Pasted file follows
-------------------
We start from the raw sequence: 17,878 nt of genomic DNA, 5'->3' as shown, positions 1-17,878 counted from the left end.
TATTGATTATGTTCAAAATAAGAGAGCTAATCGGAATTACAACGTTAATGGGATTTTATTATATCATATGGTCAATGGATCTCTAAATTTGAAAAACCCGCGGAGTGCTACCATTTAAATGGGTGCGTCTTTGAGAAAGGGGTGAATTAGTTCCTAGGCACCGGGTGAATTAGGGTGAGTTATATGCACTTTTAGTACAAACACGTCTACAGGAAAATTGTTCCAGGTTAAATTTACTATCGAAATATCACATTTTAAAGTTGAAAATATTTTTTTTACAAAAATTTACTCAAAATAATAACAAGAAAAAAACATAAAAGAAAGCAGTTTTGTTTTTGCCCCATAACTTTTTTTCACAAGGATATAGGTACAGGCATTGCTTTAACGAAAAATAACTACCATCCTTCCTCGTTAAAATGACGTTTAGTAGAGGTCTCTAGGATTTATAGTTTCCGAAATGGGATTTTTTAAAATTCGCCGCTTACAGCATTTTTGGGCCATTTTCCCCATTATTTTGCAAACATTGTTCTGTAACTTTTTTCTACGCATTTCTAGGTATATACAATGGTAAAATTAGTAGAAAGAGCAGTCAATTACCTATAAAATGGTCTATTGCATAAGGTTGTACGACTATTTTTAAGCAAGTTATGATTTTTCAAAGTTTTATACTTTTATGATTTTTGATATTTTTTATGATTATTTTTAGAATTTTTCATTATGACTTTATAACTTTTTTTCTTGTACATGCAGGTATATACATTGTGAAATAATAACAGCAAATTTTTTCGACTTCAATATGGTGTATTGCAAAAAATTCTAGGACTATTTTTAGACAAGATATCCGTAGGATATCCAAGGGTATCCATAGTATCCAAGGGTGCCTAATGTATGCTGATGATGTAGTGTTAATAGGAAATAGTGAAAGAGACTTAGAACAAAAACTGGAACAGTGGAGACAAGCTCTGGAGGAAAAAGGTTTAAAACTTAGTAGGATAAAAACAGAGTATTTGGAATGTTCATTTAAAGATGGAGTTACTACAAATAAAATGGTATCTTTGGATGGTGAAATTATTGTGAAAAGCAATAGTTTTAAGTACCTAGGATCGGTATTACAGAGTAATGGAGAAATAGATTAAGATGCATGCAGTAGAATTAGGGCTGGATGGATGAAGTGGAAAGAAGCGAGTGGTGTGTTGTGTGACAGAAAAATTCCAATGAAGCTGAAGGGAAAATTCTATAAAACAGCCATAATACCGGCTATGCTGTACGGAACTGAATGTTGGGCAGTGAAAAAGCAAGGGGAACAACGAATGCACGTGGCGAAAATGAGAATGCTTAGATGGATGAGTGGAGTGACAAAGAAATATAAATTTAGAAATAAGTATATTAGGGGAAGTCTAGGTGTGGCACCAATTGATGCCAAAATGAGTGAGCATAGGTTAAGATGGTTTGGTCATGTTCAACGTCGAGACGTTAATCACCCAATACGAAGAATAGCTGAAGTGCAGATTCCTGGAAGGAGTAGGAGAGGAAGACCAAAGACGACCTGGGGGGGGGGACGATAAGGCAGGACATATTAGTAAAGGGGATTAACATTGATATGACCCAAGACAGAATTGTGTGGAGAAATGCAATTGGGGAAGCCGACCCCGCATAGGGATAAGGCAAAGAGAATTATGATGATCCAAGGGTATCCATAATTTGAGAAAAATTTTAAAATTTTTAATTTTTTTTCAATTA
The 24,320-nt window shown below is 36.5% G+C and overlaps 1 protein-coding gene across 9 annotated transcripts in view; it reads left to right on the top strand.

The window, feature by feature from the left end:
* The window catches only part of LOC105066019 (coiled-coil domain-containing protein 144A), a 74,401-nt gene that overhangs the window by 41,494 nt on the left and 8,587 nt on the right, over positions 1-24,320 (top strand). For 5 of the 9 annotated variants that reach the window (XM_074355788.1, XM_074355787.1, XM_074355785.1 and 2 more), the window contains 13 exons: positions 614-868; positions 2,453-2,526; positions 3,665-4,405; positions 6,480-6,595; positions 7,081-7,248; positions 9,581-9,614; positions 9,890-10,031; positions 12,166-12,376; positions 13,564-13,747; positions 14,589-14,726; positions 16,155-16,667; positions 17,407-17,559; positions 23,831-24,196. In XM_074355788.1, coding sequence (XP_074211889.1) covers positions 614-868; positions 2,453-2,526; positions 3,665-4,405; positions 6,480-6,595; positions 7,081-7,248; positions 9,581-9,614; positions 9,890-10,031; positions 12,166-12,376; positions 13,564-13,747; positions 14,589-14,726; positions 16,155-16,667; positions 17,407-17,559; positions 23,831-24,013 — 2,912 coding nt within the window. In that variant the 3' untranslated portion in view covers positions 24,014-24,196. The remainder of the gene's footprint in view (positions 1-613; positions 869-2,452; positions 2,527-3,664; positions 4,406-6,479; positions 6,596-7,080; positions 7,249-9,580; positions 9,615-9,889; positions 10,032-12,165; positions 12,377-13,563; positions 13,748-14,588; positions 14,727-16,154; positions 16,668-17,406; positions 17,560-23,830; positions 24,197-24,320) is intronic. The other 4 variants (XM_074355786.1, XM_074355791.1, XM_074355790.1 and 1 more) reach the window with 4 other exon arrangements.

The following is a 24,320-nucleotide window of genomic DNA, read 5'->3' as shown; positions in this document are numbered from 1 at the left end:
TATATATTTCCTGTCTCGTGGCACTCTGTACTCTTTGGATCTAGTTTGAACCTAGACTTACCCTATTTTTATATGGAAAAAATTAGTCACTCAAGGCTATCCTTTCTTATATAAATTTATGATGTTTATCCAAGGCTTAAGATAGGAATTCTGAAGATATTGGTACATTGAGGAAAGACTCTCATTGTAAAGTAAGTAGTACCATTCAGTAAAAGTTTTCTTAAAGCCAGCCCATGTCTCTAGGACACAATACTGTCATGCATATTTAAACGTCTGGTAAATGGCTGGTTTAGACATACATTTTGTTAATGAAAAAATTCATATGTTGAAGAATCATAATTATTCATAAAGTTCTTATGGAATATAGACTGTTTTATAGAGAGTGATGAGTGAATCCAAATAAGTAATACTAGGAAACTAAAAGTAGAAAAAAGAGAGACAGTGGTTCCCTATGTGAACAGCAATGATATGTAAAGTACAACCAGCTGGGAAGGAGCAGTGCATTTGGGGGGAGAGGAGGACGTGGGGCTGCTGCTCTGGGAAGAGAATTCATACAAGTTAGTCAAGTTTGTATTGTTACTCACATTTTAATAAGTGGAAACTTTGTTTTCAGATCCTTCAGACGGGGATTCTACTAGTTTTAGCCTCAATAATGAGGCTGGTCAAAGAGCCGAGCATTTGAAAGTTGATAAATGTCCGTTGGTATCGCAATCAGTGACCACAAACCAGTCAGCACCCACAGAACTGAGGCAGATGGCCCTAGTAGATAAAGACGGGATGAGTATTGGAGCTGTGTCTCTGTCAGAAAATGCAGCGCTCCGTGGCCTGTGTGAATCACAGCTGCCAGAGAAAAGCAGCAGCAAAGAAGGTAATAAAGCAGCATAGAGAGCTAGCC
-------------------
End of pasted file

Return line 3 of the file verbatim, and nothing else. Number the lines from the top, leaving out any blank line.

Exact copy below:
The 24,320-nt window shown below is 36.5% G+C and overlaps 1 protein-coding gene across 9 annotated transcripts in view; it reads left to right on the top strand.